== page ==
Nut intake and 5-year changes in body weight and obesity risk in adults: results from the EPIC-PANACEA study

Heinz Freisling*, Hwayoung Noh, Nadia Slimani, Véronique Chajès, Anne M. May, Petra H. Peeters, Elisabete Weiderpass, Amanda J. Cross, Guri Skeie, Mazda Jenab, Francesca R. Mancini, Marie Christine Boutron-Ruault, Guy Fagherazzi, Verena A. Katzke, Tilman Kühn, Annika Steffen, Heiner Boeing, Anne Tjønneland, Cecilie Kyrø, Camilla P. HansenKim Overvad, Eric J. Duell, Daniel Redondo-Sánchez, Pilar Amiano, Carmen Navarro, Aurelio Barricarte, Aurora Perez-Cornago, Konstantinos K. Tsilidis, Dagfinn Aune, Heather Ward, Antonia Trichopoulou, Androniki Naska, Philippos Orfanos, Giovanna Masala, Claudia Agnoli, Franco Berrino, Rosario Tumino, Carlotta Sacerdote, Amalia Mattiello, H. Bas Bueno-de-Mesquita, Ulrika Ericson, Emily Sonestedt, Anna Winkvist, Tonje Braaten, Isabelle Romieu, Joan Sabaté

*Corresponding author for this work

Research output: Contribution to journalArticleResearchpeer-review

45 Citations (Scopus)

Abstract

Purpose: There is inconsistent evidence regarding the relationship between higher intake of nuts, being an energy-dense food, and weight gain. We investigated the relationship between nut intake and changes in weight over 5 years. Methods: This study includes 373,293 men and women, 25–70 years old, recruited between 1992 and 2000 from 10 European countries in the European Prospective Investigation into Cancer and Nutrition (EPIC) study. Habitual intake of nuts including peanuts, together defined as nut intake, was estimated from country-specific validated dietary questionnaires. Body weight was measured at recruitment and self-reported 5 years later. The association between nut intake and body weight change was estimated using multilevel mixed linear regression models with center/country as random effect and nut intake and relevant confounders as fixed effects. The relative risk (RR) of becoming overweight or obese after 5 years was investigated using multivariate Poisson regressions stratified according to baseline body mass index (BMI). Results: On average, study participants gained 2.1 kg (SD 5.0 kg) over 5 years. Compared to non-consumers, subjects in the highest quartile of nut intake had less weight gain over 5 years (−0.07 kg; 95% CI −0.12 to −0.02) (P trend = 0.025) and had 5% lower risk of becoming overweight (RR 0.95; 95% CI 0.92–0.98) or obese (RR 0.95; 95% CI 0.90–0.99) (both P trend <0.008). Conclusions: Higher intake of nuts is associated with reduced weight gain and a lower risk of becoming overweight or obese.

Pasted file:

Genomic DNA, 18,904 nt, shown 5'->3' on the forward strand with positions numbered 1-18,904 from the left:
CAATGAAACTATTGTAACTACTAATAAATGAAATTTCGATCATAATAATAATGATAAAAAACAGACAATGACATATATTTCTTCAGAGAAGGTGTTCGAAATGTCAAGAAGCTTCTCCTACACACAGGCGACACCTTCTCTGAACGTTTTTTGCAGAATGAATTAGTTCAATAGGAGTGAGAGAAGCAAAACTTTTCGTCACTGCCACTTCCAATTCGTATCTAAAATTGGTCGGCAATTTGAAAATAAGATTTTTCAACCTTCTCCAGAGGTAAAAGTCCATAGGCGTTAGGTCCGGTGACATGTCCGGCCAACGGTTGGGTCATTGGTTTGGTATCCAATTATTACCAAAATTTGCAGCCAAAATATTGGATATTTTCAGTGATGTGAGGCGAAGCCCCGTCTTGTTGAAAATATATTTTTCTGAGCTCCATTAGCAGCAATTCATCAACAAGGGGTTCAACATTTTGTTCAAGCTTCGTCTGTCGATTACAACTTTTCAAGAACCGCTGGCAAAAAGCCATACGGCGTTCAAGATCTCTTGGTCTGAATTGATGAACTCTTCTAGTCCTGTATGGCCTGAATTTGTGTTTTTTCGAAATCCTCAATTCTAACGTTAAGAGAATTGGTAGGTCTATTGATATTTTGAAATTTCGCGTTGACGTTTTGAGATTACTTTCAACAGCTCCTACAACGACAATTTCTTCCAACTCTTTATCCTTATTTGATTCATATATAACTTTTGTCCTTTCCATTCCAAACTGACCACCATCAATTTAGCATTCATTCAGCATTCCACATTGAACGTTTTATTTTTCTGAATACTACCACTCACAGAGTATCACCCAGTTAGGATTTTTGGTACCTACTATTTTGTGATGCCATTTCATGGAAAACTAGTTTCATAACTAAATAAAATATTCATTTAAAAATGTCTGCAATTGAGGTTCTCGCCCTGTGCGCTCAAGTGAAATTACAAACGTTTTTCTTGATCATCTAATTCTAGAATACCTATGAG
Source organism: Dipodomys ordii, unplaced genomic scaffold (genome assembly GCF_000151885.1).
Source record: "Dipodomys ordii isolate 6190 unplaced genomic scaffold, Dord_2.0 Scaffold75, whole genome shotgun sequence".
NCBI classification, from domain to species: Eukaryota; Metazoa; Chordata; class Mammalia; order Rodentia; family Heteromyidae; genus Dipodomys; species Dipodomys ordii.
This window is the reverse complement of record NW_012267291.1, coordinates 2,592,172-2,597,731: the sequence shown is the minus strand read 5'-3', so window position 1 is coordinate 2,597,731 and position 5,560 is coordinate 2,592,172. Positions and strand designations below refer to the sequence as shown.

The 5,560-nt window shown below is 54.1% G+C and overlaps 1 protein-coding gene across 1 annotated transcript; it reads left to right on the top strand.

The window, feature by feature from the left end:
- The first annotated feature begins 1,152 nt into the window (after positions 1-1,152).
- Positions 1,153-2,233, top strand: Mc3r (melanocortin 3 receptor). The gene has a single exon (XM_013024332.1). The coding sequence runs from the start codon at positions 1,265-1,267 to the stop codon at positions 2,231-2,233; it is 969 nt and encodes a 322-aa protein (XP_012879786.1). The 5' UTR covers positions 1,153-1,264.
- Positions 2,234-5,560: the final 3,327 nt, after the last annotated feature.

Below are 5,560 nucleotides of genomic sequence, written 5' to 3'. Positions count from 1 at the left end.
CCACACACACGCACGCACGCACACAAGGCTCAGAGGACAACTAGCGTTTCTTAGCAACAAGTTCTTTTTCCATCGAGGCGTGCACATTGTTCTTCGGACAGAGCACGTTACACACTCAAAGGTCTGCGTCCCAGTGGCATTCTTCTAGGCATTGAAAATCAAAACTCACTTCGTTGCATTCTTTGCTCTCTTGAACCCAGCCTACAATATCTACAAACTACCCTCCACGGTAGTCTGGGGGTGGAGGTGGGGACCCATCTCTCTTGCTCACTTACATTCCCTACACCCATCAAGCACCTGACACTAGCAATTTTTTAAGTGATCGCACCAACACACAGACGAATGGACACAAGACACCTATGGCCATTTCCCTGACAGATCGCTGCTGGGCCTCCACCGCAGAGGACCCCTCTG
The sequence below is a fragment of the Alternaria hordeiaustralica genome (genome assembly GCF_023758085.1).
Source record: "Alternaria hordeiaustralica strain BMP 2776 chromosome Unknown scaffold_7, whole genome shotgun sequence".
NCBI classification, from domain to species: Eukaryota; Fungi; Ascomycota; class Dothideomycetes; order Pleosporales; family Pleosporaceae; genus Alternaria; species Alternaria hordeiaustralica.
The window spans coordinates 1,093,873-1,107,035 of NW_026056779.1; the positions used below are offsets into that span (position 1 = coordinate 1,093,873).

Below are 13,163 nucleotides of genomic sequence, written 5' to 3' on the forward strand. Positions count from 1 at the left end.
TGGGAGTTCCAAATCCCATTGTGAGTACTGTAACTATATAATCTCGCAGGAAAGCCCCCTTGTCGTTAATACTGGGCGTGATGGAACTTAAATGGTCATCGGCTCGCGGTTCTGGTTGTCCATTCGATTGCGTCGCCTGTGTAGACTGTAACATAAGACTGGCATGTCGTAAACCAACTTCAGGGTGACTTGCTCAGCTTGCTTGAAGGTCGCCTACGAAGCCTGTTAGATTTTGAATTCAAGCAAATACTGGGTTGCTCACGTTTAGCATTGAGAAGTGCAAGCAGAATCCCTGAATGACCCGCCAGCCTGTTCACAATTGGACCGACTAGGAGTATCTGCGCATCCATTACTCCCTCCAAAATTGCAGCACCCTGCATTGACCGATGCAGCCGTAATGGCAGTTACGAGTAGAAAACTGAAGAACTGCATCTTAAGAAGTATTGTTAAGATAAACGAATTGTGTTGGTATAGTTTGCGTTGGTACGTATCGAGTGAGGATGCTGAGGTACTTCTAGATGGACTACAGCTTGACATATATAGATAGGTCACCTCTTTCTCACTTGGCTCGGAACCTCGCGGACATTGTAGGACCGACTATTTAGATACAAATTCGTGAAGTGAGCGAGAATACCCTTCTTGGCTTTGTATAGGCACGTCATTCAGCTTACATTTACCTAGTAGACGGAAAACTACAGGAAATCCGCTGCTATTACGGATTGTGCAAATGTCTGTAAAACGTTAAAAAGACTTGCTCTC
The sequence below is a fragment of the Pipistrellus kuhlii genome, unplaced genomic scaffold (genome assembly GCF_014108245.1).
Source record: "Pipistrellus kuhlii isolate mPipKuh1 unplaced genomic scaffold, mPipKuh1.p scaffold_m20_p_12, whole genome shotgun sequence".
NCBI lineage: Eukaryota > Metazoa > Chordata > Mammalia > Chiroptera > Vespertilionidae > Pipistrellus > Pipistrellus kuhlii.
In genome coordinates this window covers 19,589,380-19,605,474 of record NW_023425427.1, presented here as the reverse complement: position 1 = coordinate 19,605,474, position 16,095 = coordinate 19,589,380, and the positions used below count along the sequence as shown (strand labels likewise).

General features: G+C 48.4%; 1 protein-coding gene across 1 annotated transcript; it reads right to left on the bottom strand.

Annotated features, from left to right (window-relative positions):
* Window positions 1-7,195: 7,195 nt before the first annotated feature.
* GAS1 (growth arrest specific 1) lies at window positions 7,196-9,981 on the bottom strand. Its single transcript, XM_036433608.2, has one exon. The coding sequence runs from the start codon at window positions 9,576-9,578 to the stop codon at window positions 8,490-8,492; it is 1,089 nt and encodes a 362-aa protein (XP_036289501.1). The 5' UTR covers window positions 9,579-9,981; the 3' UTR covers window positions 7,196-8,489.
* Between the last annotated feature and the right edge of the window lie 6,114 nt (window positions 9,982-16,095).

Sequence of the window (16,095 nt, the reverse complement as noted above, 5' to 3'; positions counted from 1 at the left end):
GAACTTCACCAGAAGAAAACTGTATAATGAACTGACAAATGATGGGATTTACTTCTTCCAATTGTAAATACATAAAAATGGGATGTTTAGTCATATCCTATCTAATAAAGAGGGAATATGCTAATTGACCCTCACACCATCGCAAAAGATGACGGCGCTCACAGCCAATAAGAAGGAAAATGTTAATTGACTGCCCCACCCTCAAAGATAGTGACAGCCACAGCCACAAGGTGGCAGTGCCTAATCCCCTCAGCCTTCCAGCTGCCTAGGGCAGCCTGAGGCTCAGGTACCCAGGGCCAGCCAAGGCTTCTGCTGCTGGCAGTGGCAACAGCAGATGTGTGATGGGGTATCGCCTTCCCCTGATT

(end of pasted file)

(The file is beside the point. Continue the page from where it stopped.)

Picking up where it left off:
Original languageEnglish
Pages (from-to)2399-2408
Number of pages10
JournalEuropean Journal of Nutrition
Volume57
Issue number7
DOIs
Publication statusPublished - 1 Oct 2018
Externally publishedYes

Keywords

  • Adults
  • Energy balance
  • Europe
  • Nut intake
  • Obesity
  • Weight gain

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